MCS-378 Lab 2: De-tuning Linux's Scheduler, Fall 2000

Due: October 18, 2000

In this lab, you will come to better understand Linux's scheduling algorithm through "de-tuning" experiments. That is, you will modify the scheduler to be worse than it normally is and measure the undesirable effects of your changes. This should help you appreciate the benefits conferred by the normal (unmodified) design. This lab doesn't involve much programming, but requires non-trivial understanding; don't be embarrassed to ask questions.

For this entire lab, we will concentrate exclusively on Linux's normal scheduling algorithm, used for processes with the scheduling policy SCHED_OTHER. (All normal processes use this policy.) We will ignore the real-time scheduling policies SCHED_FIFO and SCHED_RR.

The scheduler has two primary objectives:

  1. When there are multiple CPU-bound processes, they should share the processor in accordance with their priorities. For example, if there are two normal-priority processes and one low-priority process, the two normal-priority processes might each get 2/5 of the CPU's time and the low-priority process 1/5. (Other ratios than 2:1 are also possible.)
  2. When a process that hasn't been runnable becomes runnable, it should soon thereafter run, especially if its priority isn't low relative to other runnable processes. (This keeps interactive processes responsive, streaming-media delivery relatively jitter-free, etc.)
In this lab, we will focus on understanding the mechanisms that achieve objective 2, making changes that impact the "responsiveness" of the system, i.e., the extra latency (delay) from when a process becomes runnable to when it runs. With respect to objective 1 (CPU sharing), you will only be asked to show that the scheduler changes have no significant impact on it.

To observe the scheduler's behavior, you will need two test programs to run. One is just a do-nothing infinite loop, to provide a CPU-bound process. The other is a loop that uses two operating system calls. One is nanosleep, which asks the operating system to put the current process to sleep for a specified number of seconds and nanoseconds. You will use values large enough to sleep for several seconds. This is done each time around the loop, with essentially nothing else. Thus the process is mostly asleep (not runnable), waking up (running) only very briefly every few seconds. The other system call the program uses, gettimeofday, does what it says. (You should be familiar with it from the prior lab.) The program uses gettimeofday twice each time around the loop - once before and once after the nanosleep. By subtraction it computes the extra delay (latency) beyond the requested sleep time. The program then prints out this latency for you to see. The programs from the prior lab should help you write the test programs you need for this lab, but if you have trouble, please ask: this is not intended to be the focus of the lab, so you shouldn't get stuck here. To read the on-line documentation of the system calls, you can use a command like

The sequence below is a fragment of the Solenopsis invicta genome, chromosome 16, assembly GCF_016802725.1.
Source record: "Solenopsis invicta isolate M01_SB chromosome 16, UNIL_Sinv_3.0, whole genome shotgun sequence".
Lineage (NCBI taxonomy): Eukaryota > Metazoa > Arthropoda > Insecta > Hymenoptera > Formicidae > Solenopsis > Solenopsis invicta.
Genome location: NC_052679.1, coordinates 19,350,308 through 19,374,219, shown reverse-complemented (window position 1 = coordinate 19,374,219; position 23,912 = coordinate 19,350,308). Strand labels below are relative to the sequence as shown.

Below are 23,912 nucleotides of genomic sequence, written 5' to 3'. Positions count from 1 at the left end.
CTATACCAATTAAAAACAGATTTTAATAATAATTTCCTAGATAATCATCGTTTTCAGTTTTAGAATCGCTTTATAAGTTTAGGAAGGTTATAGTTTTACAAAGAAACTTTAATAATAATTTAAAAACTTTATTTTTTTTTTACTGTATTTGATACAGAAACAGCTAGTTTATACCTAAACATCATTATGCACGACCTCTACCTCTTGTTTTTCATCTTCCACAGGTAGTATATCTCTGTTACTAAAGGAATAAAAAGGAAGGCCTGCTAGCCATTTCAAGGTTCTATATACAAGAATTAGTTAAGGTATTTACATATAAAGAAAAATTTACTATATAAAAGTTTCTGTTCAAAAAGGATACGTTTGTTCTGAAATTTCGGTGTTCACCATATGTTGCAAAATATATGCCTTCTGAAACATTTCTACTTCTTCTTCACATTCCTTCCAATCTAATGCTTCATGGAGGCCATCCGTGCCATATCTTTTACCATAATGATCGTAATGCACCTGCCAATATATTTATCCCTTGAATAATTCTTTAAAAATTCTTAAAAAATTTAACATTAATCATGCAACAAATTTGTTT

man nanosleep

To run one of the programs at a specified "niceness" (priority) level, you can use the system program called nice. (See the on-line documentation.) For example, to run a program called ./runner at approximately half the normal priority, you would do

nice -10 ./runner

Do some experiments as in the previous lab, using top, to see how multiple CPU-bound processes share the CPU when they have different priority levels (as well as when they have the same priority). When you change the scheduler, verify that this CPU sharing behavior remains essentially unchanged.

To experiment with responsiveness, you should first provide the sleeping process with some competition for the CPU by running one or more CPU-bound processes. You can choose how many and of what priority - this is part of your experimental design, and should be chosen to provoke the results you want. Now run one copy of the repeatedly sleeping program (again, at a priority level of your choice). Observe the latencies it encounters in waking up from its sleeps. You should repeat this several times under "identical" circumstances (same competing processes, same version of the scheduler), since it may matter when in the scheduling cycle the process starts.